Superhuman email client shuts down location tracking after massive criticism
A popular mailing startup called Superhuman has shut down location tracking and other features that could potentially endanger the privacy of a user. The buzz behind Superhuman is the $30 per month price tag but that’s not stopping Silicon Valley companies from signing up for the service. They claim to offer the “fastest email experience ever made” and currently it has a waiting list of more 180,000 people.
Emails sent through the Superhuman client had a pixel attached by default which you can consider similar to Mail-Track which many people use on Gmail. The pixel can tell you when the receiver opened the email and viewed the images, how many times you viewed and where you viewed them. And that is exactly where the problem started.
The feature, in essence, can be misused because every time you open the email, you are letting the other person know about your whereabouts which is a potential privacy risk. After massive complaints, Superhuman CEO Rahul Vohra has announced that they are taking down location tracking in a blogpost whose highlights you can see below:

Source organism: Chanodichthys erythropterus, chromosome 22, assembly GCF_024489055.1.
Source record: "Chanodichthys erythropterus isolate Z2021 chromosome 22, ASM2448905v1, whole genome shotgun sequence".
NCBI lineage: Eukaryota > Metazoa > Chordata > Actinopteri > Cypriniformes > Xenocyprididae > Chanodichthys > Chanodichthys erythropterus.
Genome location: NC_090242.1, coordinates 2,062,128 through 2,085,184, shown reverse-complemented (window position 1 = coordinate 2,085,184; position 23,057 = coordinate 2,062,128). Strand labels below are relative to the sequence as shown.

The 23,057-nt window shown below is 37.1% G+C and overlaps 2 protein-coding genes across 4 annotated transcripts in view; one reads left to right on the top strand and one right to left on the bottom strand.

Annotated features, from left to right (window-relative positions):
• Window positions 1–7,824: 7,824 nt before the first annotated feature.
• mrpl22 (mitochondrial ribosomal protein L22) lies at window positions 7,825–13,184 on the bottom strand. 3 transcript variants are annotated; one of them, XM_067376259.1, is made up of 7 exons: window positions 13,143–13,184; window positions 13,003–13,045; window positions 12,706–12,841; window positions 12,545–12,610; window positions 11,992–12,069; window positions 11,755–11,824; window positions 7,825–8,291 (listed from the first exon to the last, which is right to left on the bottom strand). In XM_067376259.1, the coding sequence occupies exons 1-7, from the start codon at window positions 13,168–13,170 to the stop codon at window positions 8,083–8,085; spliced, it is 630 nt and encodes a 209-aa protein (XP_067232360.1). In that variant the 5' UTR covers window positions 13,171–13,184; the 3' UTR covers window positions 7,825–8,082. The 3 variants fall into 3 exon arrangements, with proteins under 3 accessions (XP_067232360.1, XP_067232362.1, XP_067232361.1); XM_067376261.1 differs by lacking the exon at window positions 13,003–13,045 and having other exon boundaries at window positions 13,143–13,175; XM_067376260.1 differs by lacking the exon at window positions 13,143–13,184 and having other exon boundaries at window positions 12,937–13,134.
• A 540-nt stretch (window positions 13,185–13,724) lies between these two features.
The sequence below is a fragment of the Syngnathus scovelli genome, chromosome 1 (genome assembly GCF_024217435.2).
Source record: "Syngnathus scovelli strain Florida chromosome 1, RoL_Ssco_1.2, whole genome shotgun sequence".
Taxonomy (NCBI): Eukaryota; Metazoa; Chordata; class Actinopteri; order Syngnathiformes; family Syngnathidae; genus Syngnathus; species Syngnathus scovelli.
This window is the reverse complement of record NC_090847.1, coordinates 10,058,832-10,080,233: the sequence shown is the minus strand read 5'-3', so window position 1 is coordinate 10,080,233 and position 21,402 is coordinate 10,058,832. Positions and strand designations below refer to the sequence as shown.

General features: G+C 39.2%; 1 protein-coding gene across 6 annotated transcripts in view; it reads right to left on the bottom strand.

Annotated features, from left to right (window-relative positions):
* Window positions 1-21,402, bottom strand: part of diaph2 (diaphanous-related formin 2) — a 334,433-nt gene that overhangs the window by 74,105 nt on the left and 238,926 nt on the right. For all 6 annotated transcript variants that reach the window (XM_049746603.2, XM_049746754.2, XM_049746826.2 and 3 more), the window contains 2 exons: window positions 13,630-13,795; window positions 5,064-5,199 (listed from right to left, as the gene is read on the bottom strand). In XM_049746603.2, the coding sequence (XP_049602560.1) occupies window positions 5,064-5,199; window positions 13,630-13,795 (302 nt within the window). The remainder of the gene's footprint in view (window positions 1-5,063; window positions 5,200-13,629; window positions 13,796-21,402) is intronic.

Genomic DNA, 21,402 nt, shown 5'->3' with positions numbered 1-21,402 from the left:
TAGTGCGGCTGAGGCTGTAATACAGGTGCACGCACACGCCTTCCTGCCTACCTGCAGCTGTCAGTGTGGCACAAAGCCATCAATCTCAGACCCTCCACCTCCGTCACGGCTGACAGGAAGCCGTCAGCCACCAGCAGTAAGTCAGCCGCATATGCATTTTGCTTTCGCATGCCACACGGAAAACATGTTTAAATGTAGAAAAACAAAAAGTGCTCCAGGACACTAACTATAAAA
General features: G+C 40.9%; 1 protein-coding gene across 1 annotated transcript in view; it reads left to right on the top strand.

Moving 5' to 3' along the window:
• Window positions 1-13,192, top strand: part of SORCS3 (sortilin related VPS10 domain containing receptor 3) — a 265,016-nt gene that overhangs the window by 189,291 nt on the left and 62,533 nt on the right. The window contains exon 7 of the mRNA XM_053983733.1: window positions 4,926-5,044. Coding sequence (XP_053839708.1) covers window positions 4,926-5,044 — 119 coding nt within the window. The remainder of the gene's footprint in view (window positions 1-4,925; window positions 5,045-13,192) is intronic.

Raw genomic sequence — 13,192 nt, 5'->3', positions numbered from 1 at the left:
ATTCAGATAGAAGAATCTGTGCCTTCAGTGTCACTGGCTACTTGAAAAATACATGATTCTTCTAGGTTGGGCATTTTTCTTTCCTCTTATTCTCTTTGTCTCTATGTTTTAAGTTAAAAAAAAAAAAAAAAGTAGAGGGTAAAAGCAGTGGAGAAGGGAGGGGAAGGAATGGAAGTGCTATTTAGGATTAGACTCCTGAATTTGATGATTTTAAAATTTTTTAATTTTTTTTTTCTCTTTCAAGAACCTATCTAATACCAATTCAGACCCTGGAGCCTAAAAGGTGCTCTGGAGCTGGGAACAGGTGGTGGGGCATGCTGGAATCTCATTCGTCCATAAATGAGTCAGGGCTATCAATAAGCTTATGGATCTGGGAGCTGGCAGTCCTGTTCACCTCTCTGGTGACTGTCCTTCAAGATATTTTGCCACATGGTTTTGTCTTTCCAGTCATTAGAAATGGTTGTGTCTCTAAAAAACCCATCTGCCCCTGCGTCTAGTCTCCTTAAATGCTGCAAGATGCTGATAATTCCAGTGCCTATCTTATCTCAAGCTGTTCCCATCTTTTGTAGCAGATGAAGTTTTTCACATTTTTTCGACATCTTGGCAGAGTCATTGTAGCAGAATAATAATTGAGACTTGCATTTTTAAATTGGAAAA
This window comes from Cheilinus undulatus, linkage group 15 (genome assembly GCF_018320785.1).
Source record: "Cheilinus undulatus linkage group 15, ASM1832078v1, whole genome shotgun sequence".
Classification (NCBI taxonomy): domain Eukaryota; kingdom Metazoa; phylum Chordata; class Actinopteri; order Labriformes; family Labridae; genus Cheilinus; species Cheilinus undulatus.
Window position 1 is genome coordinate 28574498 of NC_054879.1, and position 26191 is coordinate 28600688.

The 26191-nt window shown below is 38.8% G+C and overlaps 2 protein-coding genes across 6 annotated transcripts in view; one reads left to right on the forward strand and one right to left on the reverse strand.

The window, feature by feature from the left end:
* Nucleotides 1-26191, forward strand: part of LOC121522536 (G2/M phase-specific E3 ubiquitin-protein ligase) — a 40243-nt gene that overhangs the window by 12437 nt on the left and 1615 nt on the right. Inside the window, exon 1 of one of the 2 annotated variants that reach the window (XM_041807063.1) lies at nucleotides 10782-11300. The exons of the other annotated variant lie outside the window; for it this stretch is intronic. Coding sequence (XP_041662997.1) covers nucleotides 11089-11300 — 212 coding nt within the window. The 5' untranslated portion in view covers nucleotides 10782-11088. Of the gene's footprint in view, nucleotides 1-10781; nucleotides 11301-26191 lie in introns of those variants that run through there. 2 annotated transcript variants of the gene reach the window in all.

- We have stopped logging location information for new email, effective immediately.
- We are releasing new app versions today that no longer show location information.
- We are deleting all historical location data from our apps.
- We are keeping the read status feature, but turning it off by default. Users who want it will have to explicitly turn it on.
- We are prioritizing building an option to disable remote image loading.
So essentially now you have something like a robust Gmail client and you have to integrate Mail-Track yourself. Superhuman is primarily aimed for people who spend more than 3 hours on their email every day and as you can see in the image above, it offers a near chat-like experience which we have never seen before in any other email client. It raised $33 million in an investment round backed by popular venture capitalists last month which shows the hype surrounding the service.
Would you be willing to pay $30 per month to improve your emailing experience?